A PARISH council could seek a judicial review to block a renewable energy application after claiming it was "let down" by its Cornwall councillor, who backed the plans.
Luxulyan Parish Council has declared it is exploring the option of seeking a judicial review after a 78-metre high wind turbine was approved.
This newspaper reported that parish council chiefs took a vote of no confidence against Simon Rix, Cornwall councillor for Bugle, when he prompted outrage by granting a planning officer delegated power to approve the application.
Speaking to the Cornish Guardian after the decision was made, Christopher Austin, parish council chairman, said the vote had been taken at an extraordinary meeting on December 30 because they had "lost faith in him completely".
He said that Mr Rix was fully aware that the parish wished the application to go to strategic planning committee, especially when a similar application was going through the appeal process.
Mr Rix told the Cornish Guardian at the time that he had done nothing wrong and that he was answerable to the electorate – not the parish council – the majority of whom, he said, do not share the parish council's "anti-renewable views".
His comments have further angered members of the parish council who have hit back and said they plan to seek a judicial review to quash the planning permission to build the wind turbine – adding another twist to the saga.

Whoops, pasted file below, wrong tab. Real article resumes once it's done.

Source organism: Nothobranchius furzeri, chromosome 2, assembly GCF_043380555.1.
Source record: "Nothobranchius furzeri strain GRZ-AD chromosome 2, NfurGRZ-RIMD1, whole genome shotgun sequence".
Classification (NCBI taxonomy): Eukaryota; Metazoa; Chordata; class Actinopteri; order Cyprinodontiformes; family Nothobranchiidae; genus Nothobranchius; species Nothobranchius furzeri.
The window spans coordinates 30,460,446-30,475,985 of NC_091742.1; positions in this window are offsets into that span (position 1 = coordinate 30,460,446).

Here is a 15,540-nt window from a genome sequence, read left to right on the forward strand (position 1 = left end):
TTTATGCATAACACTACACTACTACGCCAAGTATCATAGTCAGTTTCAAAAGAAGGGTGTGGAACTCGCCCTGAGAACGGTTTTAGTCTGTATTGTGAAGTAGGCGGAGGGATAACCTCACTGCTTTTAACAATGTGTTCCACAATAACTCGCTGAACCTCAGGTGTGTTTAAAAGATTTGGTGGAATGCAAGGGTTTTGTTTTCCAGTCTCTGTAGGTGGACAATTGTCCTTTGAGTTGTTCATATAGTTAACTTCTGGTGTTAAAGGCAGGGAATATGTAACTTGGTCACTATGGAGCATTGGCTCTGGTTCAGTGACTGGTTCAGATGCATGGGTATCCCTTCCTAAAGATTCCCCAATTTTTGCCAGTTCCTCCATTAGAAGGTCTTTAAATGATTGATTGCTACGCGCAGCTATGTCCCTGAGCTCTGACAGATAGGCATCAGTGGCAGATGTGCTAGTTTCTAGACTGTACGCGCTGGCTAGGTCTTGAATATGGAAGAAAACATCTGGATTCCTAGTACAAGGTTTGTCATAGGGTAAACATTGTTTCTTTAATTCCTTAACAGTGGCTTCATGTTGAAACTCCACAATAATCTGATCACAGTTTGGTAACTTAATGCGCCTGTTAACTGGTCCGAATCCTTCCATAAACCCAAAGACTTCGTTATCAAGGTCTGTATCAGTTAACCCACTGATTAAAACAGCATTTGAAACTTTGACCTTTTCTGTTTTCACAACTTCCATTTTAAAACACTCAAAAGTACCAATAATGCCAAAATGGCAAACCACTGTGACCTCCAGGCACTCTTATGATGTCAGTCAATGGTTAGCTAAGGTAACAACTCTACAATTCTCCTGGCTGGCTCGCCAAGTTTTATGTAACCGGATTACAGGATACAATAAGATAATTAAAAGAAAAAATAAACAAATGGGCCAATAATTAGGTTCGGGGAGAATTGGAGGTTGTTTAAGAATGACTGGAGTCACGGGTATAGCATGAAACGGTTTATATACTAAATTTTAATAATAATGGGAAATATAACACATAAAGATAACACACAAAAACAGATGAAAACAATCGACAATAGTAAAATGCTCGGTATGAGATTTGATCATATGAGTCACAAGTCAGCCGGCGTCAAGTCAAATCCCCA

Mr Austin has defended the parish council's stance on green technology, saying Luxulyan had already done enough to support renewable energy – and 95 per cent of the electorate feel the same.
Luxulyan already generates enough electricity for a parish twice its size and both residents and the parish council had in the past embraced green technology, installing solar panels on their homes and even parish buildings, he said.
However, they had been bombarded in the past by companies wanting to install swathes of solar panels and this continues to be the case.
"Enough is enough. We don't want our parish turned into an industrial waste ground.
"We already have 42 acres of solar panels and a further 10 acres in the pipeline. We have got to make a stand and that's what we are trying to do, said Mr Austin.
As a result of Mr Rix's action they had been left with no other option but to investigate the option of seeking a judicial review and it is seeking advice from Cornwall Council's legal department, he explained.
"I think we are duty bound to follow that route."